David
RonB wrote:

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I didn't say Powermatic wasn't a fine company. I have used their equipment and the machine I bought appears to be a great machine. Frankly I wouldn't have bought it if I had thought it was bad equipment.
Regarding assmuptions, product support is based on customer support and an accurate and usable product database. When the database fails, the product support begins to fail. My ASSUMPTIONS are based on living knowledge of the failure of a company to provide accurate product support. This is called logistics and when the logistics chain fails, watch out!
I went to work for a company 37 years ago that was considered THE world leader in its product line. We remained so for about 15 years but were aquired by another company (like Powermatic - WMF). Financial pressue from the east eroded our logistics and support efforts and we ended up dropping to 6th among manufacturers of our product. Pretty depressing when there are only 7 companies in the game. We heard customer quotes like "Your company has great people but you are impossible to do business with!" The powers finally woke up and decided to fix the problem, but once you alienate your customers it is a long, uphill battle. When I retired 2 years ago they had climbed back up to 4th (and spent millions doing so).
I am not assuming Powermatic is in that shape!. But look at the host of power tool company mergers going on now and watch what happens. Accountants are replacing engineers in a lot of industries and it shows.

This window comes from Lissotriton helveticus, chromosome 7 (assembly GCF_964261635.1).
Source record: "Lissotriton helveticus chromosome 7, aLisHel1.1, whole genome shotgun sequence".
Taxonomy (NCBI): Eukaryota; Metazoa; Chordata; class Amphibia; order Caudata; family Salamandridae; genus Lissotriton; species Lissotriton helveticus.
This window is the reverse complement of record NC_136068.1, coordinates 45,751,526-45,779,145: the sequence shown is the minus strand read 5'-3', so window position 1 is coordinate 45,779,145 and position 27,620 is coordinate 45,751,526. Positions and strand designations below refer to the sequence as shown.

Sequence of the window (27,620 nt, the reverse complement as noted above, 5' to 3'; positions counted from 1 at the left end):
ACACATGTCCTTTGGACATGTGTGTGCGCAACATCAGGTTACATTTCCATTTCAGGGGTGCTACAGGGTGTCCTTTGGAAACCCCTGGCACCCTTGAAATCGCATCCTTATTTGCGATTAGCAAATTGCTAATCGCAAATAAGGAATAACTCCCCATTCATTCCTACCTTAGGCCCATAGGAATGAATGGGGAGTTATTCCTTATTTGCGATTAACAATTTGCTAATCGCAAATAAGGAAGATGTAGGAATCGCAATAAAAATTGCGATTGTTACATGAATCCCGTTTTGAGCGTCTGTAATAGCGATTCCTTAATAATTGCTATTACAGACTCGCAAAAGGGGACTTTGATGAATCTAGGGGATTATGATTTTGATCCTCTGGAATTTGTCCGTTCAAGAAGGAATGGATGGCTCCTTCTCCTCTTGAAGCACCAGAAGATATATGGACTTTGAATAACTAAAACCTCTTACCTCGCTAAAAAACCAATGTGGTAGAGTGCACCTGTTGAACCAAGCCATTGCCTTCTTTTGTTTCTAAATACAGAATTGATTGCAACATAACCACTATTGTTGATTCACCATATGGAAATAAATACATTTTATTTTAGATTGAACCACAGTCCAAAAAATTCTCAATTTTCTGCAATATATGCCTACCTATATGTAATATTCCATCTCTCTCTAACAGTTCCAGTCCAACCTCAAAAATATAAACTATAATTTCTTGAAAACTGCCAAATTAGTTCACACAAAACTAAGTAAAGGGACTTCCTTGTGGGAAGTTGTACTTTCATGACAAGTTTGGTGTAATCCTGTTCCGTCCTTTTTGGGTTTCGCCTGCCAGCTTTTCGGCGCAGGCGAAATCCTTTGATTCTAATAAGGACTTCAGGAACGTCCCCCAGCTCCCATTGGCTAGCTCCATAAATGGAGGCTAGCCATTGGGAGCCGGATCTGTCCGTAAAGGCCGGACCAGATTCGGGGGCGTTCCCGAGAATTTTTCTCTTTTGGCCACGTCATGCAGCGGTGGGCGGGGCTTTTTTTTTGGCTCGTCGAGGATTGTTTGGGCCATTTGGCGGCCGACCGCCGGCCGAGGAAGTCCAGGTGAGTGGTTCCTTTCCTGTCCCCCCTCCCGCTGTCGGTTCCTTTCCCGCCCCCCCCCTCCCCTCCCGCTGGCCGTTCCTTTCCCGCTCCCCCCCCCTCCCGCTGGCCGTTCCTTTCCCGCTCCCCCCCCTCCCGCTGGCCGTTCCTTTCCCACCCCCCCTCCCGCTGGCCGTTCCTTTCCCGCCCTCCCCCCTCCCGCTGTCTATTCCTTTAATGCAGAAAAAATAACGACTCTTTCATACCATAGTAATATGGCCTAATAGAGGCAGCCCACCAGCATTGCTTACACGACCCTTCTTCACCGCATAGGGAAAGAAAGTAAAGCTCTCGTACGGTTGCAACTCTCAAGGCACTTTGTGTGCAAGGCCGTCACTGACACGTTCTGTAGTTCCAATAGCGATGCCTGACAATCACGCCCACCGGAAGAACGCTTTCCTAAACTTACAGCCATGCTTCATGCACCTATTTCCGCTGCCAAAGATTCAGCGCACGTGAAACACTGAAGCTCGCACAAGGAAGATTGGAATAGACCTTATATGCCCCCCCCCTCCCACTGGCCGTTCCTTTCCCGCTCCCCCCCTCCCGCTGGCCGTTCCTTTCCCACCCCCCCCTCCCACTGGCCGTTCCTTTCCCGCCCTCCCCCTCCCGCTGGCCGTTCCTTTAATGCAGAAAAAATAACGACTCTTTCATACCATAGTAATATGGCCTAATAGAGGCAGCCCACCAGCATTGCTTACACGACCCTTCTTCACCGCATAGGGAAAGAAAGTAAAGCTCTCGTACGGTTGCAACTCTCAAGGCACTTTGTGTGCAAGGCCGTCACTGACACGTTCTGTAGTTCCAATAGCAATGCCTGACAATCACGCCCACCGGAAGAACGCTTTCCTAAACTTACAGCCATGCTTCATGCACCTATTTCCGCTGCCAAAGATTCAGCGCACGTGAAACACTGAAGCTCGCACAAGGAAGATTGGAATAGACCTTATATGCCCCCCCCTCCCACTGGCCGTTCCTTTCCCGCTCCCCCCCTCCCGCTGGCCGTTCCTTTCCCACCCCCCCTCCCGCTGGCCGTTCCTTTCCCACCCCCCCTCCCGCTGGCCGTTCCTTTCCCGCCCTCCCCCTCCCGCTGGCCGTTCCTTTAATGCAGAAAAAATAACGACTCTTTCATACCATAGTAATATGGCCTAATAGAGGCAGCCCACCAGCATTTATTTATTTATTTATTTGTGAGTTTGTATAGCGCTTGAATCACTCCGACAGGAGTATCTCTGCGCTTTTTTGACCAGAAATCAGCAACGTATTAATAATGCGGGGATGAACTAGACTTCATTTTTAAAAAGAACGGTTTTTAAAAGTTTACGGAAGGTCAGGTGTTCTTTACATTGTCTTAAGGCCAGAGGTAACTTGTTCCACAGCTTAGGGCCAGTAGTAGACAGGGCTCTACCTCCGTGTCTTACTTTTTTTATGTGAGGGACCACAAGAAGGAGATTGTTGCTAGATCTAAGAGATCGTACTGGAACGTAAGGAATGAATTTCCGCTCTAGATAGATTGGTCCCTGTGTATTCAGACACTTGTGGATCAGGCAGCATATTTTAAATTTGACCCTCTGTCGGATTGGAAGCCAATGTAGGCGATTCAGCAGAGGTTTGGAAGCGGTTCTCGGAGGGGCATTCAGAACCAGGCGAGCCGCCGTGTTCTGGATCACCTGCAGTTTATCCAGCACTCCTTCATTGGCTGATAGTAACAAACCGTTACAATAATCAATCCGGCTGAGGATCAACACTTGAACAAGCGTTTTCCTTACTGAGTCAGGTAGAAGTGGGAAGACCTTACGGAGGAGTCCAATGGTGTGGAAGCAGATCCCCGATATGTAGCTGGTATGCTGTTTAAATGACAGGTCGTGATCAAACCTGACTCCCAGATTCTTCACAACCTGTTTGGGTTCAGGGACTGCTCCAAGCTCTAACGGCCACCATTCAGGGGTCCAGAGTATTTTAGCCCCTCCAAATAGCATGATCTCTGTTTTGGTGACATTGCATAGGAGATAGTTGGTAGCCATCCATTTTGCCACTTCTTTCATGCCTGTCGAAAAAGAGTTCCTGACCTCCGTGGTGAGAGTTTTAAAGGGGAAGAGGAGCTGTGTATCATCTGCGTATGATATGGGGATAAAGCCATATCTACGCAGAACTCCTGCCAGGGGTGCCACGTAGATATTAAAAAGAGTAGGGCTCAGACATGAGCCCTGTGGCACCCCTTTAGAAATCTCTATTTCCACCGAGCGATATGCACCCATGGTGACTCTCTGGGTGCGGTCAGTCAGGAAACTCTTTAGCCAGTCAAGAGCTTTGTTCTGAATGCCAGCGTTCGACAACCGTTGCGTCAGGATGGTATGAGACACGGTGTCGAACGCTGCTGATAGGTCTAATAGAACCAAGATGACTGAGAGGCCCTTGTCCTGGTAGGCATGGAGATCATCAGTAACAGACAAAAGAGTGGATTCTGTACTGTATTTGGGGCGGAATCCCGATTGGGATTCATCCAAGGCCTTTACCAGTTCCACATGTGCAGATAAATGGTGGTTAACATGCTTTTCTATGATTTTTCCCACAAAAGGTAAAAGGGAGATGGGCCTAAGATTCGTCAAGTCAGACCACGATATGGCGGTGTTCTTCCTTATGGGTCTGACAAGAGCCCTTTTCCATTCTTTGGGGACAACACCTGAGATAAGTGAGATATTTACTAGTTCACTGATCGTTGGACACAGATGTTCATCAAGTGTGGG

If you don't read the manuals, that is fine with me. My son in law makes good money from folks who don't. He's a doctor.
There!
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I did not mean to imply we were acquired by WMF - only an example. Ours was a completely different industry.
By the way. When acquired we were considered the best managed, most profitable company in the industry. Our logistics suffered because the parent wanted to make us more profitable.
Didn't work!
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:) That was interesting reading, Ron! Thanks!
I DID look at the manual, but I didn't feel it was poorly written, nor did I feel it was essential to the assembly of the jointer.
David
David
RonB wrote:

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"RonB" wrote in message

getting
Now that you've got that figured out, start insisting on better education for your tax dollars and you'll solve both problems.
--
www.e-woodshop.net
Last update: 10/04/04
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RonB wrote:

The manuals are usually an afterthought and handed to the person in the engineering department who is least useful for what the engineers consider to be "real engineering".
--
--John
Reply to jclarke at ae tee tee global dot net
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Certainly not true in my previous life. The technical data that supported products received heavy scrutiny. We kept a full department of tech writers. Engineers checked the manuals in late draft and, in most cases, setup, repair and operations procedures were validated on a phrase by phrase basis. Illustrations were checked to actual hardware and photos. Legal had last review rights.